On Thursday, Seeking Alpha reported that Amgen may be considering acquiring Cytokinetics. The two companies collaborated on developing a different drug candidate in the past, but Amgen pulled out of that agreement in 2020. 

Meanwhile, several other large deals were made last week:
  • Boston Scientific announced that it had entered into a definitive agreement to acquire Irvine, Calif.-based Axonics for $3.7 billion. Axonics makes neurostimulation devices to treat urinary and bowel dysfunction, competing with Medtronic in that space. Provided customary closing conditions are met, Boston Scientific expects to close the transaction by mid-year. 
  • J&J entered into a multibillion-dollar agreement as well, signing a definitive agreement to acquire La Jolla, Calif.-based Ambrx Biopharma for approximately $2 billion in cash. The move will give J&J a synthetic biology technology platform for developing next-generation antibody drug conjugates (ADCs). 
  • Ambrx Biopharma’s pipeline includes ADCs in development as treatments for metastatic castration-resistant prostate cancer, metastatic HER2+ breast cancer, and renal cell carcinoma. J&J anticipates completing the acquisition in the first half of this year if Ambrx shareholders approve the deal and other customary closing conditions are satisfied.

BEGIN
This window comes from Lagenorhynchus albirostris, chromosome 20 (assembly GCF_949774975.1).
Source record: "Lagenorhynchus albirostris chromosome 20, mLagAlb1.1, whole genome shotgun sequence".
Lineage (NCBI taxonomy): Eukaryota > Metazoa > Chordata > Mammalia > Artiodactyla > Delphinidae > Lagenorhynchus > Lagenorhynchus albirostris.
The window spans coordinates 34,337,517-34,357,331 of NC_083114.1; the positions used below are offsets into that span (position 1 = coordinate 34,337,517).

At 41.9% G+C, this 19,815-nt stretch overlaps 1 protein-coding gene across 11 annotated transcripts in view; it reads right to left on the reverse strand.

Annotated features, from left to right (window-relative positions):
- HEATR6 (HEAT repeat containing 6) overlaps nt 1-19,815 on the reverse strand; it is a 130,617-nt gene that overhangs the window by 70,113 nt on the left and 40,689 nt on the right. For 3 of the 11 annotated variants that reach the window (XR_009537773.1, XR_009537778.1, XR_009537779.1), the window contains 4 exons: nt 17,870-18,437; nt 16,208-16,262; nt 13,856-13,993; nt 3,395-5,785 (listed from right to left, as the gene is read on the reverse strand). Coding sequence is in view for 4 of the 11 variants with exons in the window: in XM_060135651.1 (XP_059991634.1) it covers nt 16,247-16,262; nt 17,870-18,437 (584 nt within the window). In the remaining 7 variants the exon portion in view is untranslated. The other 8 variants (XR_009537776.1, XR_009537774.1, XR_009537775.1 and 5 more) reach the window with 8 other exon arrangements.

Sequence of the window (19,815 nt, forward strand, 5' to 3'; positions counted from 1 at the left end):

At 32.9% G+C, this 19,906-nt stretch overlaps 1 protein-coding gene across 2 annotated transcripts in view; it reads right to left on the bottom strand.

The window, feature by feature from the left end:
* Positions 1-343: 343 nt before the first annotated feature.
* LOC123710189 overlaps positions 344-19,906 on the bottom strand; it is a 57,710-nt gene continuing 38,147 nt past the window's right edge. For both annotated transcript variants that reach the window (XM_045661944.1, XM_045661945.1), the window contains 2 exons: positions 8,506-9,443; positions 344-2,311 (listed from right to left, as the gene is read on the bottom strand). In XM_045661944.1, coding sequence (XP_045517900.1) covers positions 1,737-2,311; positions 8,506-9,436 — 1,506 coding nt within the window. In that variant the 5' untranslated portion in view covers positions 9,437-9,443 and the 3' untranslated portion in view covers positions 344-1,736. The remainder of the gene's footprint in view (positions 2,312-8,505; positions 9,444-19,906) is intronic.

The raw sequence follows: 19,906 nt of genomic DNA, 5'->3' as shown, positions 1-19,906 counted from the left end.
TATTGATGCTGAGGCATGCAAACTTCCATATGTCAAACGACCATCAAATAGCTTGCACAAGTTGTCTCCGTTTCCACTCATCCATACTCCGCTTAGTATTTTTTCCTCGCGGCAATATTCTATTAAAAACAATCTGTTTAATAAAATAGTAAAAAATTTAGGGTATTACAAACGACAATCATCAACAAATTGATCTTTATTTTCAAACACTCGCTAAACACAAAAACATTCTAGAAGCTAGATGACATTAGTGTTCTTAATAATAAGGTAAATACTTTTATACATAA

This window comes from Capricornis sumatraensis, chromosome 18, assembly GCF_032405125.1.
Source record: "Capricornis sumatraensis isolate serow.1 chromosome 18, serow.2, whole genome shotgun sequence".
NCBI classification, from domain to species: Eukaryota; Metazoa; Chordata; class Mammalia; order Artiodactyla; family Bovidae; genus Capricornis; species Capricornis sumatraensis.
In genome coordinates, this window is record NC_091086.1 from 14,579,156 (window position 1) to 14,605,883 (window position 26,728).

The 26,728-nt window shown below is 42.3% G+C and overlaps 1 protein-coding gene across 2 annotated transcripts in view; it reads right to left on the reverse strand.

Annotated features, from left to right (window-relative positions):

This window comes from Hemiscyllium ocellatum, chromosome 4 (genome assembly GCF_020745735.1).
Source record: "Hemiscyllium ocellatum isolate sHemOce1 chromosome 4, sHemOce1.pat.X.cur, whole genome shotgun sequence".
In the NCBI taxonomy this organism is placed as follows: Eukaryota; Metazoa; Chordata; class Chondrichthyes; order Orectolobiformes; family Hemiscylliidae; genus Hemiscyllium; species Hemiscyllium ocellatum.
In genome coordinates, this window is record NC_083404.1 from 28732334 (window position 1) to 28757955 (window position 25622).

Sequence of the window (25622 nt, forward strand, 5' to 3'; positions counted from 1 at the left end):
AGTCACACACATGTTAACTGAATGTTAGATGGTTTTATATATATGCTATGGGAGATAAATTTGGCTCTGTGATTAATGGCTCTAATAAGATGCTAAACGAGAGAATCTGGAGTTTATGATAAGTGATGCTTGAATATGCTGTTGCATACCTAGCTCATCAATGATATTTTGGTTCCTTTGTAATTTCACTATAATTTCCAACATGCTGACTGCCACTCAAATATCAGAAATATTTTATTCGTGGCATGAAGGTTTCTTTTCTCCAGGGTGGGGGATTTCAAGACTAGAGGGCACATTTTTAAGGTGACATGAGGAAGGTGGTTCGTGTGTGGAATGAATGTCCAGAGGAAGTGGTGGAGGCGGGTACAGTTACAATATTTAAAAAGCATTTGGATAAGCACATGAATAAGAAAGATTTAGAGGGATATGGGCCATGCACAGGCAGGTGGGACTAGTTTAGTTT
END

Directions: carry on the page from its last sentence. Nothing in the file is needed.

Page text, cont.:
• Merck is also investing in growing its oncology pipeline, announcing a definitive agreement to acquire South San Francisco-based Harpoon Therapeutics and its trispecific T-cell platform for an approximate total equity value of $680 million. Harpoon’s lead candidate is a T-cell engager that targets delta-like ligand 3 in cancers such as small cell lung cancer and neuroendocrine tumors. The Merck-Harpoon transaction is expected to close in the first half of this year, pending approval by Harpoon’s shareholders and the satisfaction of customary closing conditions.